Polycystic Ovary Syndrome and Insulin Resistance

The impaired function has the insulin in the body of women who suffer from polycystic ovary syndrome, confirming Italian review published recently in the journal Current Pharmaceutical Design.

H-Insulin is a hormone secreted by the pancreas and regulates blood sugar levels. This achieves facilitating the transport of glucose from the bloodstream into cells where it will become a fuel to produce energy. This effect of insulin is so important, that in the absence of the hormone blood sugar levels in the blood rise to very high levels and diabetes develops.
In some cases (obesity, polycystic ovaries, predisposed to diabetes, hypersecretion of cortisol etc.), while not adversely affecting the production and secretion of insulin, said the disturbing action of the cells. Thus, despite the presence of insulin, glucose can not be set as the tissues “resist” on an action (insulin resistance). To address this the body, forces the pancreas to excessive insulin production so that the blood levels to rise by 2 to 10 times above normal (hyperinsulinemia). This phenomenon is so common, occurring in about 20-26% of the adult population in Europe and America.

A recent review of studies from the University of Verona confirmed that insulin resistance is a major health issue in young women with polycystic ovary syndrome. Dr. Paulo Motzetti evaluated data on the pathogenesis and treatment of impaired action of insulin often diagnosed in women with this syndrome. Ultimately, he concluded that insulin resistance is a key mechanism in the pathogenesis of polycystic ovary syndrome because basically, hyperinsulinemia has the strong interaction with excess androgens defining the gynecological condition. In addition, impaired insulin action is a central mechanism of metabolic abnormalities, also found in these women and is a major aspect of the underlying medical weight attributed to polycystic ovary syndrome.

“A key question that arises after each study for PCOS is the role of body weight and in particular of excess body fat in women with polycystic ovary syndrome. Moreover, systematic studies have shown that obese women sufferers who have resistance to the action of insulin at risk up to 20% of dying from diabetes mellitus type II (non-insulin-dependent). However, even patients who are not obese, but have increased body weight (body mass index> 27) have an increased risk of the disease. Lifestyle changes and/or certain medications can contribute positively to the management of the situation. But the therapeutic model selected each time must be individualized, “says Charis Ch. Chinas, Obstetrician-Gynecologist Surgeon specializing in IVF and Laparoscopic Surgery.

And he adds: “Given the opportunity to clarify that not the polycystic ovary syndrome should be confused with polycystic ovaries. The latter is a finding with increasing frequency due to the use of ultrasound in the routine gynecological examination. It is estimated that about 20% of women of reproductive age have polycystic ovaries, but fewer than half have biochemical and hormonal findings are polycystic ovary syndrome, which refers finally to 4-5% of women of reproductive age population. In fact, studies on the causes of the syndrome have highlighted the role of a particular gene, which means that it can be passed down from mother to daughter. ”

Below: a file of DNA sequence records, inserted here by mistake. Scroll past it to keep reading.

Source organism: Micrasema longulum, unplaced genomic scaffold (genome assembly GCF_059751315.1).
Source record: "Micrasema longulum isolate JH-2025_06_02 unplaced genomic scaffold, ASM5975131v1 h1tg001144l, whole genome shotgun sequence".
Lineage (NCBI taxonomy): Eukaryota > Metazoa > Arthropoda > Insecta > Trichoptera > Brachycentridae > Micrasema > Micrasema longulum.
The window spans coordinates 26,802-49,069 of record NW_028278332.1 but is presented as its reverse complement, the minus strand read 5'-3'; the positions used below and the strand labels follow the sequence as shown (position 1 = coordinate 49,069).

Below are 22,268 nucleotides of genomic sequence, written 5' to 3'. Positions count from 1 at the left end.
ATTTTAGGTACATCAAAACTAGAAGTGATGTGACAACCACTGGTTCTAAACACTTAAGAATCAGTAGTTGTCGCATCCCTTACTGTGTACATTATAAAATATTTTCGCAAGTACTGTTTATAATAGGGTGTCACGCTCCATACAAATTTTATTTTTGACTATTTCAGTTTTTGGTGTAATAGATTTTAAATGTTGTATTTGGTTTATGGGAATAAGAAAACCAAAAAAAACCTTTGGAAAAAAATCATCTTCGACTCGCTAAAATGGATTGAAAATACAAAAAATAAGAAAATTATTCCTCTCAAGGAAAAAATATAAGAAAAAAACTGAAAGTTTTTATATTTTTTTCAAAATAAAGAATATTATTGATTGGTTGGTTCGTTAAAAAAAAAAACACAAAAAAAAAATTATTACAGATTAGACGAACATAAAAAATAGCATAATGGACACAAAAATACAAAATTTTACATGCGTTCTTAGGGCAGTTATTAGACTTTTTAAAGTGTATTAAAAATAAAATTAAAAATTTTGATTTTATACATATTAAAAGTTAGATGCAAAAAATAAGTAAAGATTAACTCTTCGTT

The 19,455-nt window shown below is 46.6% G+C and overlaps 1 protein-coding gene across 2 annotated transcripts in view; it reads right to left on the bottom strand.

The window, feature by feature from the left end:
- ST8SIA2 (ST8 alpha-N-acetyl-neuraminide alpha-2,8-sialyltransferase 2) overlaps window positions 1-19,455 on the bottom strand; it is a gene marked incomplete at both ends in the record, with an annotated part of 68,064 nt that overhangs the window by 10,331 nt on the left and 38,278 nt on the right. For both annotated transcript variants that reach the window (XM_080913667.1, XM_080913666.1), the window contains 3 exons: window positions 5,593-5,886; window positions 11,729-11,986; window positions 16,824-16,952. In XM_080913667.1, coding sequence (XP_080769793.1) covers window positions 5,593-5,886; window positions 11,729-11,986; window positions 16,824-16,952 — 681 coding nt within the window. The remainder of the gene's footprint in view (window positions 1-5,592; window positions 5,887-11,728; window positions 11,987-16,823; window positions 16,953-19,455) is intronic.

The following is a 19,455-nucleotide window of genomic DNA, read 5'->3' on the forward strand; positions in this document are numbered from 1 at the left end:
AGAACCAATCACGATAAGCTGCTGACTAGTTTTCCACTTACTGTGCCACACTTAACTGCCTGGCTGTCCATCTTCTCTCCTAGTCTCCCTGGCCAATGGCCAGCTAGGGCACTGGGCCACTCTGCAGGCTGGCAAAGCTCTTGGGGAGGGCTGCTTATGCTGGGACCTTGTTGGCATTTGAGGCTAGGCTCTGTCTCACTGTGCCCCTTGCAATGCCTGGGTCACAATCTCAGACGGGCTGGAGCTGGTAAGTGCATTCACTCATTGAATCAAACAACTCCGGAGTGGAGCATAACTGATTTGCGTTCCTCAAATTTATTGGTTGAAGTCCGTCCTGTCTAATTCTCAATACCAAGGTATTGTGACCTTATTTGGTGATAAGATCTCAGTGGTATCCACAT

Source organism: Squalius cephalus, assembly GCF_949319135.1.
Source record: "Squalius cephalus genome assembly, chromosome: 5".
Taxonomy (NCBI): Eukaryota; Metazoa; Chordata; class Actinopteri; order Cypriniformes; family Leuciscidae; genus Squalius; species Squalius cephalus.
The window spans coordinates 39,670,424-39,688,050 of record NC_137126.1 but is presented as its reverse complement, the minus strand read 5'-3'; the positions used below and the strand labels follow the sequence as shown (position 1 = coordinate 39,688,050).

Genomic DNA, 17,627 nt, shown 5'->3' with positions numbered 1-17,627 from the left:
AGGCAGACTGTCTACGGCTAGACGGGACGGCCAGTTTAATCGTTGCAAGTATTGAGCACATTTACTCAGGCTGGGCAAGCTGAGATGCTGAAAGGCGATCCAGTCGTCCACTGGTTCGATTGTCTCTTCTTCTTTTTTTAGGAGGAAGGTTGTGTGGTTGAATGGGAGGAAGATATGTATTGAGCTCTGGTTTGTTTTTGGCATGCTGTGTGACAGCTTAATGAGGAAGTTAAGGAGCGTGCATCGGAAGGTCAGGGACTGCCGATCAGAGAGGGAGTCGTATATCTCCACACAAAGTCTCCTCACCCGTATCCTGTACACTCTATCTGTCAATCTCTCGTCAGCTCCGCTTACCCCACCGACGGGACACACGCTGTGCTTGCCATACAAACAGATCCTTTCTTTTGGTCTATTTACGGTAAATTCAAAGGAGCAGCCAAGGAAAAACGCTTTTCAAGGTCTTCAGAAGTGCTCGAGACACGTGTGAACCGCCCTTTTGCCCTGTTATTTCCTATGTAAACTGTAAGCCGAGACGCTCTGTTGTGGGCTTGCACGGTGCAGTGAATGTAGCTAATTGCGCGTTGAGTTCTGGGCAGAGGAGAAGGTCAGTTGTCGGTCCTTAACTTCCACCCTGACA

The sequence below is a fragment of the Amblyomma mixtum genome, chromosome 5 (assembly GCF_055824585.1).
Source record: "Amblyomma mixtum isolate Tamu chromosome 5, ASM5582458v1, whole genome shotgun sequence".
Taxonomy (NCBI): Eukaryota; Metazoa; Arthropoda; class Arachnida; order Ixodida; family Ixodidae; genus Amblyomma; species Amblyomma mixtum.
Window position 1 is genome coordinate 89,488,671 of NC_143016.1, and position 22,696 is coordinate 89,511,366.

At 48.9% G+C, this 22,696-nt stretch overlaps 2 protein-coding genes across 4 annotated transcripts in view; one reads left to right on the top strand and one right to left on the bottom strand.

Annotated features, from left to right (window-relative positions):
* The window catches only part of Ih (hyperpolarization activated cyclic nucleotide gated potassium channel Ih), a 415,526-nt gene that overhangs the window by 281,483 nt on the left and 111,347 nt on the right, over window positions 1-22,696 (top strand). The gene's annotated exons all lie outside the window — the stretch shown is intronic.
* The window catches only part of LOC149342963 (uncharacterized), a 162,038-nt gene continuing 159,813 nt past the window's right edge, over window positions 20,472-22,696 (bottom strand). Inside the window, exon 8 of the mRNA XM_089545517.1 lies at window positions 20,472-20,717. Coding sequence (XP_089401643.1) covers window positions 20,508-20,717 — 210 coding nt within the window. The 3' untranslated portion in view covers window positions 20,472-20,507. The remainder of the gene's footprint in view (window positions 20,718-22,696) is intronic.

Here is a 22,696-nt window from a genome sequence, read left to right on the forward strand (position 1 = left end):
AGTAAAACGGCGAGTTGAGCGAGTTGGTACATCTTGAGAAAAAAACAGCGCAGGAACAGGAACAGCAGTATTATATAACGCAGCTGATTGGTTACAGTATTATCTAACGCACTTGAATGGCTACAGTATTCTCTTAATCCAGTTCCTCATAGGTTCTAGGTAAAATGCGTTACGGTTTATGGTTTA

Therefore, according to Dr. China di, for proper diagnosis of the syndrome polycystic ovarian key is to take a detailed medical history assessing data such as obesity or a tendency to easy weight gain, physical heredity and more dominant features, such as irregular cycle (amenorrhea-oligomenorrhoea -Arai minor Oia at 20-50%), increased hair growth (65-70%), the edge (25-35%) and alopecia (3-6%).

“A significant proportion (20-75%) of these women suffering from infertility and in most of these cases PCOS diagnosed during the investigation of the causes of the couple’s infertility,” Dr. adds. China is.
The investigation continues by Transvaginal ultrasound Ovary and then to control the hormonal profile of the patient with a series of tests (LH, FSH, Prolactin, Progesterone, DHEAS, SHBG, etc.). “Simultaneously control and adrenal function to exclude some arrenopoiitikous tumors are the rare whiles, but when displayed mimic the symptoms of polycystic ovary syndrome,” he says.

Personalized treatment program for the successful therapeutic management of polycystic ovary syndrome, the caregiver must take into account all the clinical, laboratory and imaging data. “Usually first is a choice between a simple antisylliptko pill or cyproterone acetate with progestrerinoeides to achieve constant cycle and protect the endometrium. Simultaneously involves regular exercise and diet. If needed and shown by insulin/glucose control then according to the new data can be gradually administered metformin, administered and Diabetes Mellitus Type II, with satisfactory results in weight control, hair growth, but also ooer ixia. For hair growth, there are several treatment methods (laser, photolysis, etc.), but the decision should be taken after an examination by a qualified dermatologist. The same applies to the edge where the simple treatment with antibacterial antibiotics and can give way to a more specialized (spironolactone, chemical app Oli OSI-peeling, etc.), “says Dr. Harris Chiniadis.

Regarding the treatment of infertility due to polycystic ovary syndrome, Mr. Chiniadis explains that a proportion of patients reacted positively to ovulation induction with clomiphene citrate when it is closely monitored by ultrasound. If this does not succeed, then followed the route of insemination or IVF. “These should always be done by specialist gynecologists in recognized centers of assisted reproduction as an increased risk of the Ovarian Syndrome,” he says.